Increased cancer-specific mortality of very small size in carcinoembryonic antigen-elevated rectal cancer

Haiqiang Pan, Junhui Cui, Ke Cai, Yena Zhou


Background: The present study aimed to investigate the cause-specific survival (CSS) of very small rectal cancer in the context of preoperative serum carcinoembryonic antigen (CEA) elevation.
Methods: Patients diagnosed with node-negative rectal cancer from the Surveillance, Epidemiology, and End Results (SEER) database from January 2004 to December 2010 meeting the inclusion criteria were identified for this study. The Cox proportional hazards regression analyses were conducted to identify independent factors associated with CSS. Pearson’s chi-squared tests and Kaplan-Meier methods were performed.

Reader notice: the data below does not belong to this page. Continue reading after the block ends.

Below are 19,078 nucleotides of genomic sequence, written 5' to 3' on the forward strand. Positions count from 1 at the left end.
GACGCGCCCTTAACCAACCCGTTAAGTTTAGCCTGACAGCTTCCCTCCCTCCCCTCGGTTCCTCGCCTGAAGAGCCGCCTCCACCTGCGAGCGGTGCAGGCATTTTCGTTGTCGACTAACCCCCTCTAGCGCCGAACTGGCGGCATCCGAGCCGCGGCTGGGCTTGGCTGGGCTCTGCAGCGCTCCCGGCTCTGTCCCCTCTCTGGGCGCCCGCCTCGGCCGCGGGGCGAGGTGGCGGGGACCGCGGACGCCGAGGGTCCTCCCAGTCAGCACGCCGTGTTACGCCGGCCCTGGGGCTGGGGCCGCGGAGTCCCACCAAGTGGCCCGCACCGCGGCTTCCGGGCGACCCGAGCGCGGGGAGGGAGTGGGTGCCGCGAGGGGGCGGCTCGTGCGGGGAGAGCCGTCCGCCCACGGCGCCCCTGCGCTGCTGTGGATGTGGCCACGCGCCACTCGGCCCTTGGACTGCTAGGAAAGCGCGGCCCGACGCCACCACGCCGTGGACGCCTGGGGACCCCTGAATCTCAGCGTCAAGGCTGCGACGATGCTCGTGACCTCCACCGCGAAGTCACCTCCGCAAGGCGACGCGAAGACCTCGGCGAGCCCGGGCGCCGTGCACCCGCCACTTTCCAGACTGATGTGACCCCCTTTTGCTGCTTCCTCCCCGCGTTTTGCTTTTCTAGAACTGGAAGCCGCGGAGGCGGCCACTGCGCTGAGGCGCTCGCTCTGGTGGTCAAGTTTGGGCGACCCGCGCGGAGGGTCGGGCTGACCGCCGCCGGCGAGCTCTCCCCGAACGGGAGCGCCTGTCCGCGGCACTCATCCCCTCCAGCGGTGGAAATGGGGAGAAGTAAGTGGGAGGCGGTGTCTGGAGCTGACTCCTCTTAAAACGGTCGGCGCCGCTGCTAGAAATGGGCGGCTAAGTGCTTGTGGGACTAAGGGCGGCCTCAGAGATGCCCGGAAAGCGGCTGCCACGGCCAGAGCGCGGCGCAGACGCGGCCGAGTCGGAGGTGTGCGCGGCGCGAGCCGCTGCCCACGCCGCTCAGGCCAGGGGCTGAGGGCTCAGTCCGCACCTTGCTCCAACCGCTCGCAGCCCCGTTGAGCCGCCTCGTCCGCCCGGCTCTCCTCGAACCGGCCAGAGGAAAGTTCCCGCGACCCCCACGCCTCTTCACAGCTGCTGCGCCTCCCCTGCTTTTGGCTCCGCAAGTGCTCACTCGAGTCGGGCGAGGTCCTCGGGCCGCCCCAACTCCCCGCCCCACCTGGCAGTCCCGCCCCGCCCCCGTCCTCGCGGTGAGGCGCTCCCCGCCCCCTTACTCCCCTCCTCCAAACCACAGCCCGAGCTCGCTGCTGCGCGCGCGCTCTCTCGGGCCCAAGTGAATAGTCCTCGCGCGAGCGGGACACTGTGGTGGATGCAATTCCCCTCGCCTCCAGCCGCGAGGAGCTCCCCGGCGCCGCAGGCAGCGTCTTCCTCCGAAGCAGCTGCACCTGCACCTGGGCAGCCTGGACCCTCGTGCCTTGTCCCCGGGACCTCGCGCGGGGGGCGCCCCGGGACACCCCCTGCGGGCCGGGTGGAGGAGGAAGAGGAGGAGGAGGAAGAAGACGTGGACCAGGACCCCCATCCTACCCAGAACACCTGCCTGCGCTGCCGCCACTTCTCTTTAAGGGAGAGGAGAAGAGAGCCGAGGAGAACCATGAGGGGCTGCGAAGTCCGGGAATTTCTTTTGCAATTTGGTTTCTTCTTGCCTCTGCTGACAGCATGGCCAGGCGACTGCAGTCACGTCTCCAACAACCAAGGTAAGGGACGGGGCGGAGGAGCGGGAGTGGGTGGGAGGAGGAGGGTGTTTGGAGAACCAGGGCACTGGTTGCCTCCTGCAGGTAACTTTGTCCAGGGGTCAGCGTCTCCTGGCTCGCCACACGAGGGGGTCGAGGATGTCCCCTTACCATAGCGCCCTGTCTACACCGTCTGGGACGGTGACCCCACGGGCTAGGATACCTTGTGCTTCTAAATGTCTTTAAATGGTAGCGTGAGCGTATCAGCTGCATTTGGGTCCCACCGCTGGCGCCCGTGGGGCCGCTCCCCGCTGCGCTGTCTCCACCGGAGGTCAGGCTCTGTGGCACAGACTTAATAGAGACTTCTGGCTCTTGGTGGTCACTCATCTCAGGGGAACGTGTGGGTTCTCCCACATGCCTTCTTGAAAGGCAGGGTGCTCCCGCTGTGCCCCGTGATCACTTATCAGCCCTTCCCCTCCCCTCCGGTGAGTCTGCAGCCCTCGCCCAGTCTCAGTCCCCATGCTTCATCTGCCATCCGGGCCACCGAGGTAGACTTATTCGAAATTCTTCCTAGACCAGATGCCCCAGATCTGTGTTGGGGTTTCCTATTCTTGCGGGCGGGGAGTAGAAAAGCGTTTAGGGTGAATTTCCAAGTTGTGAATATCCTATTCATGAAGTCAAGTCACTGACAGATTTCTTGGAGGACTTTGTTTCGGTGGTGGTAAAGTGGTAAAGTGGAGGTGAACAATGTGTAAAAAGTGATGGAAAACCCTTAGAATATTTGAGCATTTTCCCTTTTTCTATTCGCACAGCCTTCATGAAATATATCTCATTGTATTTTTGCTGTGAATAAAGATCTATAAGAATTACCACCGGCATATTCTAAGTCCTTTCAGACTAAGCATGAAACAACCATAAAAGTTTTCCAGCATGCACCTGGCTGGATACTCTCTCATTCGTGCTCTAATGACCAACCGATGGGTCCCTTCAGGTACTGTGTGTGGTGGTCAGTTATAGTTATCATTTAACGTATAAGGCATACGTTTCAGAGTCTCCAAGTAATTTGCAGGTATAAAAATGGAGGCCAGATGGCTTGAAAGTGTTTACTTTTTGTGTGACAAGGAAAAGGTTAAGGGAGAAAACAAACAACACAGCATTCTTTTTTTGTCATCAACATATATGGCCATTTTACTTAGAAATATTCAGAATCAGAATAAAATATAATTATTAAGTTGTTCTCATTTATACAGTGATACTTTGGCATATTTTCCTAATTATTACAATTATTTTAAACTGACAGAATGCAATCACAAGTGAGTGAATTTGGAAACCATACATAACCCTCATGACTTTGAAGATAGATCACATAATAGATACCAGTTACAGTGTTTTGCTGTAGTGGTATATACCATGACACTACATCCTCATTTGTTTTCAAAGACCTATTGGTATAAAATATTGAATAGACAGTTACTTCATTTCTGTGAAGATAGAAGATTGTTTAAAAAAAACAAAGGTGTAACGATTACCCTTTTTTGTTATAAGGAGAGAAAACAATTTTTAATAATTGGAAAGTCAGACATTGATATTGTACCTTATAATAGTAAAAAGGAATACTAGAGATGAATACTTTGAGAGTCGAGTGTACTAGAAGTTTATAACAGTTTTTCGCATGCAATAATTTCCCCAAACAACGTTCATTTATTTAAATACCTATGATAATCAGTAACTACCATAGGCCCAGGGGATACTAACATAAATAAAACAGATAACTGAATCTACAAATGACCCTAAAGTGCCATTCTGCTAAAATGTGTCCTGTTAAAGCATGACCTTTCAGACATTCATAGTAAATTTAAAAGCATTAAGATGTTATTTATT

Results: A total of 8,413 patients were included into our study. Kaplan-Meier analyses showed lower 7-year CSS rate of very small tumors (≤5 mm) compared to those larger than 40 mm (70.4% vs. 76.0%, log-rank P=0.469). Multivariate Cox analyses showed that patients with very small tumor size (≤5 mm) was also associated with a significantly increased risk of cancer-specific mortality compared with those with large tumor size (HR =2.567, 95% CI: 1.285 to 5.130, P=0.008, using ≥41 mm, C+ as a reference).
Conclusions: Very small tumor size in the context of preoperative serum CEA elevation could be a surrogate for biological aggressiveness. Our finding would provide a better understanding of tumor biology for us and elicit more future biological researches.